Taylor, Marino looking to follow Stefani's Tour path

Vaughn Taylor received a sponsor's exemption into the RBC Heritage, only his second start on the PGA Tour in 2014.

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HILTON HEAD ISLAND, S.C. – No matter which of the routes you take, your view is of country roads as you wind your way from Augusta, Ga., to this golf mecca at the edge of the mighty Atlantic. As scenic rides go, it’s not likely to get nominated for one of AAA’s best driving experiences, but the trip was one 37 PGA Tour members gladly took on in recent days.

Correction, make that 38. The thing is, Vaughn Taylor, unlike the other 37, had been at his home in Augusta and not competing in the Masters.

We say that with proper respect, because Taylor would be lying if he said it still didn’t sting a little bit to be at home during the Masters, knowing how much he’d love to be in the field. But he counts three Masters starts and a share of 10th place in 2007 among his career highlights, and besides, to dwell on the disappointment of missing the hometown major is to overshadow the appreciation he has been given: A sponsor’s exemption into the RBC Heritage.

“It was very nice of them. When I got the call Monday morning, I was thrilled,” Taylor said as he worked at the practice green Wednesday. “I can’t thank Steve (Wilmont, tournament director) enough.”

When his drive of two-plus hours ended Monday afternoon, Taylor found himself at a PGA Tour registration table for just the second time this year. Having played in just 16 tournaments a year ago and finished 155th in the FedEx Cup standings, Taylor is on the Web.Com Tour this season. The request for a sponsor’s exemption was one of more than 100, so Taylor appreciates how long odds were against him; now he’s hoping to work against the odds and get himself back on the PGA Tour for 2014-15.

“I’ve been playing all right,” Taylor said. “I haven’t missed a cut and the game’s been OK.”

The drive from Augusta to Hilton Head Island is nothing when compared to the odyssey his season has been thus far, what with Web.com Tour stops in Colombia, Brazil, Panama and Louisiana, plus one PGA Tour tournament in Puerto Rico. But Taylor, 38, has no complaints. He’s known PGA Tour success, from a win in Reno-Tahoe in 2004 and a successful title defense in 2005 to a Ryder Cup berth in 2006 to five straight seasons of being fully exempt.

The spot in the RBC Heritage field offers him a small step toward regaining some of that stature, but Taylor isn’t alone in that regard here at Harbour Town Golf Links. When he looked across the putting green, Taylor saw Steve Marino, who could be excused if he felt he had to re-introduce himself. After all, Marino hasn’t played since November when he missed the cut at both Mayakoba and the McGladrey.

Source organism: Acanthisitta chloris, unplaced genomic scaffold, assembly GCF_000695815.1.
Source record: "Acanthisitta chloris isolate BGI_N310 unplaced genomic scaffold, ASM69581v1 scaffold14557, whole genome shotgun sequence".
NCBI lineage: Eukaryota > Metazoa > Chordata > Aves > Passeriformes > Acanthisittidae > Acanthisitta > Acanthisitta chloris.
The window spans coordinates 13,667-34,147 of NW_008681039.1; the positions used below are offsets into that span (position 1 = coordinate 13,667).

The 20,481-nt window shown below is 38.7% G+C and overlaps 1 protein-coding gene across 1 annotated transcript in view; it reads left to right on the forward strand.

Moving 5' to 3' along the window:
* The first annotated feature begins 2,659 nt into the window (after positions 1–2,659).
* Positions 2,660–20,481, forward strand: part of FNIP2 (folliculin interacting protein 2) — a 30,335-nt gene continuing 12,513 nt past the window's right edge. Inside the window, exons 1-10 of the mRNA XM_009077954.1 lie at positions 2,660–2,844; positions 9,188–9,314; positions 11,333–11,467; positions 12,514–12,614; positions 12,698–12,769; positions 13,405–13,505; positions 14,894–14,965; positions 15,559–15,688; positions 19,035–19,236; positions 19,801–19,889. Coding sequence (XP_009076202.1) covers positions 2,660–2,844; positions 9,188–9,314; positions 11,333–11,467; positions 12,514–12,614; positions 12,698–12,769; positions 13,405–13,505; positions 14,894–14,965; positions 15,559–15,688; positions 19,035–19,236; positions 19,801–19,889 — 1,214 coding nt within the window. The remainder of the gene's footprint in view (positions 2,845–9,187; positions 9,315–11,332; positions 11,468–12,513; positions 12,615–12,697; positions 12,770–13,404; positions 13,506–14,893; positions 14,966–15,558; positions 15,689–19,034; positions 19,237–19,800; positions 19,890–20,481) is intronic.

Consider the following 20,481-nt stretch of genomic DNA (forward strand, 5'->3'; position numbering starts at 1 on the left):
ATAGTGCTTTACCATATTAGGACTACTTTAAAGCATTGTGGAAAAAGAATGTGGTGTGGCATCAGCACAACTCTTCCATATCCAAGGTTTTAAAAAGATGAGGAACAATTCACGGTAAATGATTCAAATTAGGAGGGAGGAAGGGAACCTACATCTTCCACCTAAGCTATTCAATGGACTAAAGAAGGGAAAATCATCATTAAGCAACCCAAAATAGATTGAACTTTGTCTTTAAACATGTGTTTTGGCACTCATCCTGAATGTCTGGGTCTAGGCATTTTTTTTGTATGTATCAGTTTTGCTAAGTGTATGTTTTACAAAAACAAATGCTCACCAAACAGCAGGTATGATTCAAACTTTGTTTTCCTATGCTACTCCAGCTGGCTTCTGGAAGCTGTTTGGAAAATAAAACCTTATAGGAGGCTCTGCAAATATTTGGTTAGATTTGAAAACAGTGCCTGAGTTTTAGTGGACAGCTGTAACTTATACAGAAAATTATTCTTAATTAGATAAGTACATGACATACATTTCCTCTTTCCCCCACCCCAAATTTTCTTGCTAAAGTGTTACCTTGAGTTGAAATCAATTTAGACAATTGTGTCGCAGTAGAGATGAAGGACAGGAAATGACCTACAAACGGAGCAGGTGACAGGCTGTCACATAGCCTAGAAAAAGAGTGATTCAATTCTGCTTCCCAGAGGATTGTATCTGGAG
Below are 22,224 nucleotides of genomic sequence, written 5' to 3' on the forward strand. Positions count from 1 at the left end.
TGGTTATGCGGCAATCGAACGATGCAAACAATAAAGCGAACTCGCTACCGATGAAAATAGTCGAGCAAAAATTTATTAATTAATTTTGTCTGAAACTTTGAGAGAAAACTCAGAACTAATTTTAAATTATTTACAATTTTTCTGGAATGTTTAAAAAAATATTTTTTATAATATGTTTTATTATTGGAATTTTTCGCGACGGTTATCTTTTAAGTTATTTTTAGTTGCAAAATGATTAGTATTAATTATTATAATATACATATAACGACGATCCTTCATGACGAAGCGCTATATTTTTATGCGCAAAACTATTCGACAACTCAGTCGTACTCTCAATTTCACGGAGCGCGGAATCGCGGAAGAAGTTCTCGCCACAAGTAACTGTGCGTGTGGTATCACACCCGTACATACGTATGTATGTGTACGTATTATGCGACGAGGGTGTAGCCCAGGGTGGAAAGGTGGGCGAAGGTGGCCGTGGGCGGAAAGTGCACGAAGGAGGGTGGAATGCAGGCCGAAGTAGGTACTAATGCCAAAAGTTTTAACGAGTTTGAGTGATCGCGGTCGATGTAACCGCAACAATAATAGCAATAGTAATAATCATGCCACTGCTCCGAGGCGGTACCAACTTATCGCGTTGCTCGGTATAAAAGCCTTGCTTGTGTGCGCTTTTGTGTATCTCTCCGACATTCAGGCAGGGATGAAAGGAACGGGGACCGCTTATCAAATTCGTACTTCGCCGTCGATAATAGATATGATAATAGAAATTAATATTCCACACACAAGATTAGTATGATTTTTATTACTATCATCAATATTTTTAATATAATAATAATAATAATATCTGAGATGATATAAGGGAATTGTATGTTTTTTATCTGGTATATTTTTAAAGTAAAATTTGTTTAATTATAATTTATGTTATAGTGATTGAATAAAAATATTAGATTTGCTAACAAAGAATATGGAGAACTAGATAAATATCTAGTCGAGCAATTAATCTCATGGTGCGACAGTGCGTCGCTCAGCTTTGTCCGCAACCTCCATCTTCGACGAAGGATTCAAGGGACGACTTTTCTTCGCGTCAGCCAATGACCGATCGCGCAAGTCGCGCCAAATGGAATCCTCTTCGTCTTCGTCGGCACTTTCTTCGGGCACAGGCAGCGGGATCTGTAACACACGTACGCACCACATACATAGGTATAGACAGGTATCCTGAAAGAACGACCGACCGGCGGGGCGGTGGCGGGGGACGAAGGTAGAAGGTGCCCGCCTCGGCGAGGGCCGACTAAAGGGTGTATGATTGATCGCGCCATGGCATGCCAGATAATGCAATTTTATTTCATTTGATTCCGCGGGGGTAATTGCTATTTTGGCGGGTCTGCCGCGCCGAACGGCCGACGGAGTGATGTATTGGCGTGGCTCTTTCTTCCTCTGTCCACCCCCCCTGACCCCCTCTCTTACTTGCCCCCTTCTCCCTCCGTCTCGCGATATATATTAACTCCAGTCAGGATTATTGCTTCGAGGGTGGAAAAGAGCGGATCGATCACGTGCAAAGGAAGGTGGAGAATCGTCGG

A few weeks later, he did something he said he’s done “a million times,” he jumped out of his boat onto a sandbar. Only this time Marino said he fractured the fibula in his left leg and tore ligaments in the left ankle. Sidelined for several weeks, he said he’s been playing golf at home, “but no way I could have walked 18 holes.” So he stayed out until he felt he was ready and the RBC Heritage is where he’ll give it a go.

“I feel really good, I think I’m ready,” Marino said.

Having just celebrated his 34th birthday, Marino is trying to reposition himself to where he was accustomed; for five season (2007-11) he ranked between 30th and 63rd in the FedEx Cup standings and earned in the neighborhood of $9 million. But since 2012, he’s been plagued by a knee injury that didn’t heal correctly and had to be surgically repaired again, so there have been just 27 starts and seven cuts made.

Marino will fall into the major medical exemption category and if he needs testimony to how that can sometimes play out positively, he needn’t go any further to another colleague in the RBC Heritage field, Shawn Stefani.

Coming into 2013-14, Stefani, 32, was in the most precarious of predicaments. He had two tournaments in which to earn $84,084 and that tough task became even more difficult when he missed the cut at the Farmers Insurance Open. But in an effort that can only be motivation for Taylor, Stefani made brilliant use of a sponsor’s exemption from officials at the Shell Houston Open, finishing fifth to earn $256,000, easily the best check of his 25 PGA Tour tournaments.

While that prize wasn’t enough to do anything about the next week’s tournament, the Masters, Stefani is now able to plan a schedule. It begins with this week’s RBC Heritage and will include his first Players Championship in a few weeks, a nice little perk for which he knows he owes thanks to the folks of the Shell Houston Open, who based their exemption on the fact that Stefani was a local kid who had played in the Houston Golf Association junior program.

And consider it a mixed bag for each of the three, some good, but not enough to crack the top of the leaderboard.

Taylor did come home in level-par 71, but he bogeyed two of his final three holes. Marino, meanwhile, had it 2 under through 14 holes, but he bogeyed three times coming home to shoot 72, while Stefani did birdie the demanding par-3 17th, but a round of 74 leaves him well off the lead.

You could say their backs will be against the wall to make the cut come Friday, but that's pretty much a situation they are accustomed to nowadays.

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